Album Review: Lights – PEP3 min read
Canada has provided a plethora of iconic artists over the years; Celine Dion, Michael Bublé, Bryan Adams, Shania Twain, Drake and Avril Lavigne to name just a very few. Putting her own pin on the Canadian musical map is electro-pop hitmaker, Lights who first came to prominence back in 2009 with her stellar debut album, The Listening; a synthpop masterpiece that was much more fitting and appreciated within the British pop landscape than it ever was in the singer’s homeland or the US.
It was way back with The Listening that we fell in total love with this pint-sized songbird that hypnotized us with keytar hits like Drive My Soul, Saviour and elecro-pop earworm, Second Go. With this release we were also introduced to a musician who delivered epic live sets, after seeing her perform live in London a handful of times supporting The Listening and follow up studio release, Siberia. Now it’s time for the next Lights era as she releases new album, PEP – 3 years after the release of her last studio record, and it’s certainly been well worth the wait.
A captivating hum of synths cracks the pop lid of PED with opening track, Beside Myself. It’s crescendo of keys create a euphoric opening; rich with Lights’ stunning and seasoned vocals as the track lifts off from its mellow birthing into a punchy, U2 meets Coldplay-esque beauty. The perfect introduction to PEP!
Fans of Lights’ previous records will find many toys in this PEP pop playground to add to their ‘Lights Favs’ playlists; bouncy confection comes in the form of album lead single In My Head and is quickly a classic Lights hit, while Jaws and Easy Money delicately tease our sweet tooth with their distinctively catchy Lights melodies – both worthy future singles.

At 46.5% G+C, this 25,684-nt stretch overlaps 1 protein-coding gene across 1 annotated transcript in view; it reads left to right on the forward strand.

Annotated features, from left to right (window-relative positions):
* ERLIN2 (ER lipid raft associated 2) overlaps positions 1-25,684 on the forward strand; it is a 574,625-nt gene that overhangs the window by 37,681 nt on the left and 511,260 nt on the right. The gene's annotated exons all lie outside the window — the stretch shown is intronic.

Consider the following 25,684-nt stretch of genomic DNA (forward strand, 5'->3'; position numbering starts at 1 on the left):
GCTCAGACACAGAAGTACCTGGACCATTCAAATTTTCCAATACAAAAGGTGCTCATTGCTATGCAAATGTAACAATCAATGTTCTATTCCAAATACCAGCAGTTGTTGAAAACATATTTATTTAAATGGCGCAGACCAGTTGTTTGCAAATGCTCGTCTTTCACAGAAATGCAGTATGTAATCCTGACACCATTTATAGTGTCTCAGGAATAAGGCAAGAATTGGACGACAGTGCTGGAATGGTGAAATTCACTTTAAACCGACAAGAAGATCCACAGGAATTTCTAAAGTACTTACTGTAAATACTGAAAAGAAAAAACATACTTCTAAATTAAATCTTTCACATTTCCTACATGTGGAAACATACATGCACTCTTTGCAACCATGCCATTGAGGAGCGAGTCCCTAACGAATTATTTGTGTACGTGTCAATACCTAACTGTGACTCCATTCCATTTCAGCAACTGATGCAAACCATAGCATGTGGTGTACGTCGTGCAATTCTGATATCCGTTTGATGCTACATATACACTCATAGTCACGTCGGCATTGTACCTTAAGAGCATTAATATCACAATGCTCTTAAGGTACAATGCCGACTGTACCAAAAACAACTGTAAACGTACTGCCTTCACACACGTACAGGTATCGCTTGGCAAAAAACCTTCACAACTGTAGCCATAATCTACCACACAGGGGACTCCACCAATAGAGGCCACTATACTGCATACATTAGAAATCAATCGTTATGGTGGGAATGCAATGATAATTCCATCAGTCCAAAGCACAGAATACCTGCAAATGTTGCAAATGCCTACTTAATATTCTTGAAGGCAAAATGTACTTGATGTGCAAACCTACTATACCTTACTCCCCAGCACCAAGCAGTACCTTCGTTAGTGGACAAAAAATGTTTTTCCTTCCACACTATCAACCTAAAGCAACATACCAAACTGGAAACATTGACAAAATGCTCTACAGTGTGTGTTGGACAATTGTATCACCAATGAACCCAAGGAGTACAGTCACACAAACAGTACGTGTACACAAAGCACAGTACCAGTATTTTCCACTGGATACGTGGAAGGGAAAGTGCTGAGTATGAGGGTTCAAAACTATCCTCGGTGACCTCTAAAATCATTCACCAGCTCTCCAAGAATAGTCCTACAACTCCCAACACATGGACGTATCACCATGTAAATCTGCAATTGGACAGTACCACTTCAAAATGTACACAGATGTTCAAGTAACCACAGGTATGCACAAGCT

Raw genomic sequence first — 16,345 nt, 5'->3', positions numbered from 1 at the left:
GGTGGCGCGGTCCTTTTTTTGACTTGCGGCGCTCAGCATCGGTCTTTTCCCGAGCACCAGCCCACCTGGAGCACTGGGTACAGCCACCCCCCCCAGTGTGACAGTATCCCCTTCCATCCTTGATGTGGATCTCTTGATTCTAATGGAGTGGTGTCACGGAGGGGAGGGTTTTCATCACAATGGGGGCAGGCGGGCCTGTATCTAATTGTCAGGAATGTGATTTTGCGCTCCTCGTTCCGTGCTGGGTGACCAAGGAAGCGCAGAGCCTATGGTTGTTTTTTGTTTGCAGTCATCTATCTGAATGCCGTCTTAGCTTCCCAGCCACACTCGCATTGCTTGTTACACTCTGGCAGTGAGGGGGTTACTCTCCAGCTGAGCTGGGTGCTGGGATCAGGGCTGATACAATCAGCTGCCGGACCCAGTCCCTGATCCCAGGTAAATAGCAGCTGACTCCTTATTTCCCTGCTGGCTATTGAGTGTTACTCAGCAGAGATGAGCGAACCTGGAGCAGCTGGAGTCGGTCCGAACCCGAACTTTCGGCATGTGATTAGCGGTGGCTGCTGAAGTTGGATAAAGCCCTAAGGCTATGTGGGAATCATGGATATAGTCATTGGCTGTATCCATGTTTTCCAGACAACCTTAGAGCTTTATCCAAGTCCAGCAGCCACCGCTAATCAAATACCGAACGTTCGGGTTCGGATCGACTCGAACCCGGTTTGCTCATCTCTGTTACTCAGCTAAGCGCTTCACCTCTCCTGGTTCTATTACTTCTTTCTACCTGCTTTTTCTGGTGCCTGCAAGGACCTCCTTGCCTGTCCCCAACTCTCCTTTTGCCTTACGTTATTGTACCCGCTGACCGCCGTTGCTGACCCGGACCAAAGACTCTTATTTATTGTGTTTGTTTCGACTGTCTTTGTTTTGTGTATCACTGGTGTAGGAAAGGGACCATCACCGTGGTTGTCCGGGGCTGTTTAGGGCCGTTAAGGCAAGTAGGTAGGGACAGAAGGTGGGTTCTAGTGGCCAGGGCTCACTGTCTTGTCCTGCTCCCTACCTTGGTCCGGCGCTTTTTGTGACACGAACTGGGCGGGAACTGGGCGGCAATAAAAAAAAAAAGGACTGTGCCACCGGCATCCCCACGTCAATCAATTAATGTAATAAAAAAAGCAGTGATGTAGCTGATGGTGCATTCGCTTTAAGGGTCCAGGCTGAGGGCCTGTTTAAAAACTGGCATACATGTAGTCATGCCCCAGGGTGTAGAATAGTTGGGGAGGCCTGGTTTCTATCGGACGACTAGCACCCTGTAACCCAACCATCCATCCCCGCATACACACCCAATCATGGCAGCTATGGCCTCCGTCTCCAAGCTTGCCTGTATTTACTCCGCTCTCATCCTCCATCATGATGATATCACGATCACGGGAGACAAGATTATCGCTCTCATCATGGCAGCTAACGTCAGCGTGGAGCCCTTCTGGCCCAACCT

It’s not all about the up-tempo with Lights though as we have heard on previous albums with tracks like Drive My Soul being the perfect example. The singer can just as capably turn out a powerful and emotive ballad as she can a dancefloor toe-tapper as heard on album highlights Rent, with its descriptions of love as living arrangements, and album closer, Grip offering a stadium suited synthpop gem, complete with 80′ keys taken right out of the Stranger Things or The Weeknd playbooks.
PEP is an unapologetic pop record that delivers by the sparkly spade-full and is delivered in more similar style to the singers earlier records than later releases so while early fans of the Canadian will find more here to sink their teeth into than new fans perhaps, we are fairly certain that PEP will also be successful in seducing a new generation of fans with its very relevant and catchy take on electro-pop that the singer has long since mastered in her time brightening the pop-scene with her brand of playful pop. This is an album brimming with witty lyricism and feel-good melodies that have one leg in current, mainstream electro-rock and one leg in nostalgic synthpop – connecting to an already impressive body of work.
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